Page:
Don’t Go to College!

Gap years after high school are actually very beneficial for students and increase their focus, confidence, and life experience

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Don’t Go to College!

An infographic showing the two common paths for high school students after high school: college or a gap year.

An infographic showing the two common paths for high school students after high school: college or a gap year.

An infographic showing the two common paths for high school students after high school: college or a gap year.

An infographic showing the two common paths for high school students after high school: college or a gap year.

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The beginning of the second semester can be surreal for seniors in high school as the reality of graduation sets in. This can be overwhelming and exciting for several reasons, and while plenty of seniors are thrilled about moving on to their dream colleges and starting their new life, others are confused and lost about where to go or what to study next. Due to the stress and expectation of high school seniors having to go to college right after graduation, some students end up settling for a university that they don’t enjoy, like, or want to be at.

However, there are plenty of benefits to not going to college right after high school that can help students feel more confident in themselves and have a better idea of what they want to do next.

A gap year is beneficial for many reasons and can increase a student’s focus, confidence, and experience. In fact, each year, more and more students are considering taking a gap year in order to work, travel, or participate in invaluable internships that they couldn’t experience while at college.

“Now, more than 35 percent of high school students are thinking of taking a gap year, according to a recent survey by TD Ameritrade,” wrote Jessica Dickler, on May 19, 2017 for CNBC.com.

This rise in taking a year off between high school and college is actually a positive trend for young adults these days. In The Coddling of the American Mind by Greg Lukianoff, president of the Foundation for Individual Rights in Education, and Jonathan Haidt, a professor at New York University Stern School of Business, they write that young people are growing up slower than the generation before them and reaching adult responsibilities later in life than their parents did. They use this logic to advocate for gap years: “There’s nothing intrinsically wrong with delaying adulthood, but if that’s happening, then shouldn’t we consider delaying the start of college, too?” and they go on to write, “We propose that Americans consider adopting a new national norm: taking a year off after high school…high school graduates can spend a year working and learning away from their parents, exploring their interests, developing interpersonal skills, and generally maturing before arriving on campus.”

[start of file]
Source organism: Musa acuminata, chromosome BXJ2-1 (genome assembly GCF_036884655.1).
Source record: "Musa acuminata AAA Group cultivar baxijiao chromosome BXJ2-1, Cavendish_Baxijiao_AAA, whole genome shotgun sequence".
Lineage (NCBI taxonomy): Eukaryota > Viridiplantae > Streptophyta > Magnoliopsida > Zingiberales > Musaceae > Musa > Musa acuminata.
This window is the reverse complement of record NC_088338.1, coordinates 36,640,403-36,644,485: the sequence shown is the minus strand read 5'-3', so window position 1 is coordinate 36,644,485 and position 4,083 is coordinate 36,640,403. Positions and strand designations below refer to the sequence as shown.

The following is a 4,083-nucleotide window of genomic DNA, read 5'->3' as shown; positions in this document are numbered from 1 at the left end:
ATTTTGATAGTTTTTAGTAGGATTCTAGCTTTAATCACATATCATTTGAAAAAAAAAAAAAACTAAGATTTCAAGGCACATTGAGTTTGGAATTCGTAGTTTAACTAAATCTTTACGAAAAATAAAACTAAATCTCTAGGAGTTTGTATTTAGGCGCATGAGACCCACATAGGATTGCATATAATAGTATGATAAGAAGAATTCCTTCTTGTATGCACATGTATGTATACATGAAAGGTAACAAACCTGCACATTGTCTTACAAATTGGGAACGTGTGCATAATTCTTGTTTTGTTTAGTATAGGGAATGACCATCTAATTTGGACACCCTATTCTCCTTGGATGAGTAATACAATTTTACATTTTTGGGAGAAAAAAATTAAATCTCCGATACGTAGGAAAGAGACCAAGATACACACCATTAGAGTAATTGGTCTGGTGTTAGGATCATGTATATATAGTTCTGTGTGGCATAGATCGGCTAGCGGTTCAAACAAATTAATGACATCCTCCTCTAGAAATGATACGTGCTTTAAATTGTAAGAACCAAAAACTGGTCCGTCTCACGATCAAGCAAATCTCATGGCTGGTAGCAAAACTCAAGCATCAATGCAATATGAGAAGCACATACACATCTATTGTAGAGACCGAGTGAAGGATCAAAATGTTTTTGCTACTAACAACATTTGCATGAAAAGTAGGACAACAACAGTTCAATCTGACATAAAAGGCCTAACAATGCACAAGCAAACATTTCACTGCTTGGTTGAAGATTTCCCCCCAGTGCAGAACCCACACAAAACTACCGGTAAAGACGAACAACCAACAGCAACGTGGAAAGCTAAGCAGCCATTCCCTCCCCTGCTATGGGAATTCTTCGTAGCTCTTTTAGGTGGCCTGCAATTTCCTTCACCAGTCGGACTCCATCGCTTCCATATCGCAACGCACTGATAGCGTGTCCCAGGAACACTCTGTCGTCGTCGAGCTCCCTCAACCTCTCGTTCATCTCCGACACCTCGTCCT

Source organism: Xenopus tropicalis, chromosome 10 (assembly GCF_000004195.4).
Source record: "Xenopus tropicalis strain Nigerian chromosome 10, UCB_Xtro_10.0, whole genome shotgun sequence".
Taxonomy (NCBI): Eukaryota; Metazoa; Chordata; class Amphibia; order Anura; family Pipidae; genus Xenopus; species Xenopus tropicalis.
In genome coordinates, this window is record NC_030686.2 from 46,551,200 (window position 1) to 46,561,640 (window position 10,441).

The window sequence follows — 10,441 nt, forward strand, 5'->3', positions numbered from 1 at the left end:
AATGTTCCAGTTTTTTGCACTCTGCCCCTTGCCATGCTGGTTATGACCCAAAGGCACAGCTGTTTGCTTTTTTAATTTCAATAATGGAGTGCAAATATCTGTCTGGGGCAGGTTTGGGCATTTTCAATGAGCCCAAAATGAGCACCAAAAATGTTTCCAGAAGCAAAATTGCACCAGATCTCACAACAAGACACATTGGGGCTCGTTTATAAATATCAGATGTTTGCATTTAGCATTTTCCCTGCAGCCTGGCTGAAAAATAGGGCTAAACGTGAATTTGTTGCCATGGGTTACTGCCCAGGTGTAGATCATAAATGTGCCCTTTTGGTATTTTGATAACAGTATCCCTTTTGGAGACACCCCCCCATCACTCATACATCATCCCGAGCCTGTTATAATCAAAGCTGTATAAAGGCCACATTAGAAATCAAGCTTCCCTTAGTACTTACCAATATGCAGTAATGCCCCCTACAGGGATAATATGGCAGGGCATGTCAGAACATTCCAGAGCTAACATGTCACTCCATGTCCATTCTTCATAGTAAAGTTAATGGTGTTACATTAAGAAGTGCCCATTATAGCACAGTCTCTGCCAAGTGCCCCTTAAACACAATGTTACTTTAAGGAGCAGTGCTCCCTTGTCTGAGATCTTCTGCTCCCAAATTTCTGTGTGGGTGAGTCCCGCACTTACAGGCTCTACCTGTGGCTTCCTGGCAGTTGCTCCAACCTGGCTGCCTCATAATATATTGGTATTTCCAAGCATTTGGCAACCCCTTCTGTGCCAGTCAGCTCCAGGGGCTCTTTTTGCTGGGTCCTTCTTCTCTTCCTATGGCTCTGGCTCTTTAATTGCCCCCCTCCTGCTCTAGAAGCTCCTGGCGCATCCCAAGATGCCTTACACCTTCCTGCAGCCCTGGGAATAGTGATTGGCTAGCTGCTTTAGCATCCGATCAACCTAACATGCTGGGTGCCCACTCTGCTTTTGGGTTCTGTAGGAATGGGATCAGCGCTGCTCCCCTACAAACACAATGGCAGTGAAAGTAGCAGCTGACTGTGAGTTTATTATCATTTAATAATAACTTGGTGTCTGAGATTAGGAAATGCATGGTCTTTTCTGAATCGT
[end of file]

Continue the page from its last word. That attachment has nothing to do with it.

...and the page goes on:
Lukianoff and Haidt argue that gap years are beneficial since kids are less prepared than the generations before them to head off to college. Not to say that all seniors in high school aren’t mature or responsible enough to leave for college, but that overall they are less prepared than the generations before them simply due to the fact that adulthood has been delayed in our society.

Taking a gap year after high school is generally frowned upon because it is not the traditional road to take. However, the traditional way of learning is always changing. In fact, an article on Forbes written Jan. 1, 2020 by Jabez LeBret titled “Four Bold Predictions In K12 Education For The Next Decade” details the innovations occurring in education.

For example, LeBret writes, “No longer will students be confined to memorizing facts but rather learning how to solve complex problems. We will see less focus on testing and ranking cohorts and more attention to individual contribution. Students will leave high school with a firm understanding of the unique contribution they can make in the world.”

This new way of learning is untraditional yet similar to what students can experience during a gap year. Instead of a conventional way of learning, gap years allow for students to have hands-on work experience and increase their problem-solving skills so that when they do return to a traditional classroom setting at college, they will have more life experiences and abilities to tackle their assignments and projects.

In fact, “students who take a gap year tend to be more academically focused,” said Danny Ruderman, a college counselor quoted in Dickler’s article on CNBC.

While taking a gap year may sound a bit “taboo” to most high school seniors, the time off between high school and college is nothing to be ashamed of.

So, if you’re freaking out about what college to go to next year, consider the possibility of not going and taking a gap year instead.